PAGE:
While the new gender parity law is good news, it doesn’t mean the battle has been won, says Ragnar Thór Ingólfsson, President of the VR Trade Union.

“It’s imprinted in our culture that men should be paid more for the same jobs than women,” she says. “We also have a legislation on boards of companies, according to which men and women should be equally divided. So, still we are having problems to find women who are willing to be board members of companies and institutions. We will have to keep the fight always going. Because we have seen that when we stop, the gap will increase”.

It’s a fight that has been going on for some time.

On October 24th, 1975, the country held its first ‘Women’s Day Off’. On that day, 90 percent of Icelandic women stopped all activities, and protested throughout the country in a bid to claim their rights.

Since then, the protest has been repeated several times.

In 2016, Icelandic women stopped working at 2:38 pm sharp, to protest the persistent wage gap between men and women. On average, women are still paid 16 percent less than their male counterparts.

The persistence of Icelandic women is the legacy of a century of feminist struggle and women’s strong presence in the labour market, says Thorgerdur Einarsdóttir, a professor of gender studies at the University of Iceland.

But geography also makes a difference, she says:

“I think the smallness of the country contributes to this in a way. Because with the smallness come these close ties, networks, connections. And we have a very easy and fast flow of information. So women can activate, they can mobilise within a very short time”.

Running the show

This ability to mobilise has contributed to the strong presence of women in politics.

In 1980, Iceland was the first country in the world to elect a female president.

Almost 30 years later, in the wake of the financial crisis that brought down the government, a woman became prime minister for the first time in Iceland.

In November 2017, Iceland again elected a female PM—Katrin Jakobsdottir, a charismatic figure from the Left-Green party. Her election was part of the fallout from a pedophilia scandal that led to the demise of the previous government.

But in the course of the same election, the number of female parliamentarians fell from 48 percent to just 38 percent.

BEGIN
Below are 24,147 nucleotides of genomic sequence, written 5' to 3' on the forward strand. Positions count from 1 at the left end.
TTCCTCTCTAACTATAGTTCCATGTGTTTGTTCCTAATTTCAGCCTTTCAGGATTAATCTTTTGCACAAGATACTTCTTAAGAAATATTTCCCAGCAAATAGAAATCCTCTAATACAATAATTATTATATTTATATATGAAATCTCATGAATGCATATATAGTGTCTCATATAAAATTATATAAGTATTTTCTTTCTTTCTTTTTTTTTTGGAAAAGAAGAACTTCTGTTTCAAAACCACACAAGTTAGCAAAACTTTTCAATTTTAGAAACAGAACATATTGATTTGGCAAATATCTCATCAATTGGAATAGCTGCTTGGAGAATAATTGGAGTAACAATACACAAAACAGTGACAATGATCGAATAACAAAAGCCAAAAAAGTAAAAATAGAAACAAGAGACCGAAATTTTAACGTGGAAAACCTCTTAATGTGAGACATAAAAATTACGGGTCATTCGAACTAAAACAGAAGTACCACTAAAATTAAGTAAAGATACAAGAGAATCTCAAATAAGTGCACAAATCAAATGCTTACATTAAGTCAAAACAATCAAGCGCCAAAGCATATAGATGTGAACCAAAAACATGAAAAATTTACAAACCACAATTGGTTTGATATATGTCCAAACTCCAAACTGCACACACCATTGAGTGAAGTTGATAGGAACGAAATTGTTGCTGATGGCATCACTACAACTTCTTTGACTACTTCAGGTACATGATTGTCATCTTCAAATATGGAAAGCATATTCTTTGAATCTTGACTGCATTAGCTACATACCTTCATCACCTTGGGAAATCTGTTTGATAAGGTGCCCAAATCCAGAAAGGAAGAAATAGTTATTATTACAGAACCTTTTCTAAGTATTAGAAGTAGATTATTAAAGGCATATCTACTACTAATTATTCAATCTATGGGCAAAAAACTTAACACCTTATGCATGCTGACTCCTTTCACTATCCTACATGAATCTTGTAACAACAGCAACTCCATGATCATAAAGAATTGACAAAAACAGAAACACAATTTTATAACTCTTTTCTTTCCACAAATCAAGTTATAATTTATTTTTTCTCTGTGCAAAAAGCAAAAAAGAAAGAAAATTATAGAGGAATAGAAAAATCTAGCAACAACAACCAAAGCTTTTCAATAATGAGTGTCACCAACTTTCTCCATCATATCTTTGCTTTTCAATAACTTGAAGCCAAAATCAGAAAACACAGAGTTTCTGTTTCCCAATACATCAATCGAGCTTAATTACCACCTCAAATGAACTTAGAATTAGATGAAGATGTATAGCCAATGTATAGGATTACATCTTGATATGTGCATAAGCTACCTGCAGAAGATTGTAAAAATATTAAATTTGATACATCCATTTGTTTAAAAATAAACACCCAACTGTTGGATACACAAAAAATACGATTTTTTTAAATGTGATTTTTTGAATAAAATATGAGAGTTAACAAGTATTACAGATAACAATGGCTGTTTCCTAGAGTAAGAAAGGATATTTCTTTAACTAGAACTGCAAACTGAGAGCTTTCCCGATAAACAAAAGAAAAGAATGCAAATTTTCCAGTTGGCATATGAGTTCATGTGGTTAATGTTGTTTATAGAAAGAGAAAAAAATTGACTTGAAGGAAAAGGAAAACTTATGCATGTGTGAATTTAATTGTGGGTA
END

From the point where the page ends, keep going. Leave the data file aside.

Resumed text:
In Iceland, parity is also about men’s rights

Hjálmar Örn Jóhannsson is a transport manager and a comedian. He makes comedy videos for social networks and he’s getting ready to go on leave:

“Usually I work at the family company but most of my work now is entertainment. I’m going to be on paternity leave now, for almost six months. I’m also taking a vacation. So I will be with my boy for eight months total. Only in Iceland!”

In Iceland, father and mother are entitled to three months of parental leave each, plus an additional three months that they can share.

Hjalmar will be taking care of his 8-month-old son full-time. His partner, Ljósbrá Logadóttir, has just resumed her job as a director at a major Icelandic bank.

“In the beginning when they (babies) are growing up and getting to do new things and learning, it’s a good thing for me to get the connection,” Hjalmar says.

“I was on maternity leave at the beginning, so I took care of everything. And now I have to leave the house and I have to hand over the title to him! And for me, it’s really important that I can return to my job and I still have my job, and have high salaries, as high as the men,” Ljósbrá adds. “And then we have to have equal rights in every single section of the country. It can’t be just that we get the same payment. We also both have to be able to be at home, and it’s normal”.

Nonetheless, in 60 percent of cases, it is still women who take most of the nine months of leave. That’s because parents on leave get 80 percent of their salary and, on average, men’s wages are higher.